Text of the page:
Ranking Anthony’s Doerr’s Novels

In light of Doerr’s recent release, Cloud Cuckoo Land, I wanted to rank the three novels he’s written up to this point. I almost wrote a ranking of Doerr’s stories (including short stories), but to do that one justice, I think I would need to read Memory Wall and Shell Collector again first.

3. Cloud Cuckoo Land

From the outset, I could tell this was Doerr’s attempt to outdo what he did in All the Light by including more characters, storylines, and even time periods. For the most part, I would say that he succeeded. As always, Doerr’s description and setup–particularly the Constantinople storyline–is detailed, intricate, and compelling, which only makes the climax of the story all the more satisfying to read. Because of the added layers to this story, it did take awhile for the story to truly get going, and at times, all the jumping around from one perspective to the next felt a bit jarring. But once the story did get going, oh man, it was enthralling, to say the least.

2. About Grace

The often overlooked and underrated novel of Doerr’s. As much as I love his two protagonists in All the Light, David Winkler–the protagonist in this novel–may be his best constructed character. Part of the reason why is that we spend the entire novel with David. In contrast, his other two novels jump around in perspectives, which does have its strengths, for sure, but also hinders the reader from knowing the character as well as a character like David. Grace is easily the most simplistic of his three stories, but I think that’s also part of what makes it so great.

1. All the Light We Cannot See

If these were different categories, I would have All the Light as equally a nostalgia pick as well as a this-is-one-of-the-best-books-I’ve-read picks. I remember on my honeymoon walking into a Barnes & Noble in downtown Seattle and picking up a copy of this book. I was hooked from page one. Everything about this novel is wonderful. From Marie’s relationship with first her father, and then her withdrawn and haunted Uncle, Etienne, to seeing Werner’s slow transformation from an orphan boy to Hitler Youth, and then to see how their arcs converge was mesmerizing. One of Doerr’s best descriptions (and that’s saying something, because Doerr is excellent with the details (sometimes to a fault)) was a scene when Marie and her father were in the French countryside, after having escaped out of Paris, and then turned to see German bombers light up the sky.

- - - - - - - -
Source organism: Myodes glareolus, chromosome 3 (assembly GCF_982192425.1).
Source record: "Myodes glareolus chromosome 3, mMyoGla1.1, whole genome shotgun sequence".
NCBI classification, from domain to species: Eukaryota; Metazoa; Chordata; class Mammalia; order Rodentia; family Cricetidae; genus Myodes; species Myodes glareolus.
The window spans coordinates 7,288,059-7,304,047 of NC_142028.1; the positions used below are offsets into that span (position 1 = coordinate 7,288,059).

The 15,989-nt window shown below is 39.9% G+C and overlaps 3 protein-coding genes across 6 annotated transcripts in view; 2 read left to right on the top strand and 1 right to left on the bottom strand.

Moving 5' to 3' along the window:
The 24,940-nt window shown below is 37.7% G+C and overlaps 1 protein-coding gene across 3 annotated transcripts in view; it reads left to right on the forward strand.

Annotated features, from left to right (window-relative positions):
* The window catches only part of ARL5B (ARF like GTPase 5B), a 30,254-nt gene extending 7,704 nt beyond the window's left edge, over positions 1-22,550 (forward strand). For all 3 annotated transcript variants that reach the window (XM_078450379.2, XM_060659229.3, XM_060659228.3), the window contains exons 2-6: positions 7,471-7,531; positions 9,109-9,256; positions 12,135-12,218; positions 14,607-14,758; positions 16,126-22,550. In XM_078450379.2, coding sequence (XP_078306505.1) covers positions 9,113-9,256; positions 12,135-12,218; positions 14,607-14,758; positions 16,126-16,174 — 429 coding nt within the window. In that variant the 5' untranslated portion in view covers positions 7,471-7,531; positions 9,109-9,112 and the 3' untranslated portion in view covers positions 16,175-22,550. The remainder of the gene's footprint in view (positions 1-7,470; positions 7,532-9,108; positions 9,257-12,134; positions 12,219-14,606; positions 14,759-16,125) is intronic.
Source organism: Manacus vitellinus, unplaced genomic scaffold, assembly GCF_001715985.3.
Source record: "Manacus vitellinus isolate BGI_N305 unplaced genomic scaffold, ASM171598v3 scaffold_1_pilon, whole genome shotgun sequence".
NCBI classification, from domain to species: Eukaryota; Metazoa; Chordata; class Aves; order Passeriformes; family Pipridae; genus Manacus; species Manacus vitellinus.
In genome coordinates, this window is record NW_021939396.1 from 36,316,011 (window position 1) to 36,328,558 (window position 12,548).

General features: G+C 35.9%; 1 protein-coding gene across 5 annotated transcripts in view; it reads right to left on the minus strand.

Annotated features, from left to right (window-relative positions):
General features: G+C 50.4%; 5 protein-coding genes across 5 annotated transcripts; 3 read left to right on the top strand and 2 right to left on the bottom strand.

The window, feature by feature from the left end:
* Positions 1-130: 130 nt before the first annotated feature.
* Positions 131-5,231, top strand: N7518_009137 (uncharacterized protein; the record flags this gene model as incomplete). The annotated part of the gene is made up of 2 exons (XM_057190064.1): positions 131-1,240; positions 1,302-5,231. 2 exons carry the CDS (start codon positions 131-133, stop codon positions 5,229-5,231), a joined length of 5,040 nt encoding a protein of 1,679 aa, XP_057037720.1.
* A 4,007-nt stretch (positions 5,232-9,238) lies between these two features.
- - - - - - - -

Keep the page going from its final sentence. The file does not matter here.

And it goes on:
Suffice it to say, all of these novels are worth your time, but if I had to rank these, this is where they would currently fall. Now onto rereading his short stories!


On the Comparisons of Lord of the Rings and Game of Thrones

I’ve read the first book of Martin’s series, and obviously (if you’ve been following my posts), I’ve read a lot of Tolkien. There are some superficial similarities between the two (time period, the existence of dragons, etc.), but that’s essentially where it stops.

Why is this? Because these stories operate by a different metaphysic (how reality is viewed). Tolkien’s world is a sub-creation of the Christian mythos while Martin’s is not. Mercy does not triumph over judgment in Martin’s world.

This is why Martin’s protagonists regularly descend into the debauchery and perversion of the world to be part of it, while Tolkien’s do not. Indeed, even the one semi-noble dude in GoT gets his head chopped off, and it isn’t even in a sanctifying or redemptive manner like many of Tolkien’s.

I know Martin has expressed gratitude for Tolkien, but given the fact that he created a series that, in many ways, is antithetical to what Tolkien cherished, his gratitude is a bit twisted.

Bottom line: Let’s stop comparing these guys. They are NOT the same in pretty much any way.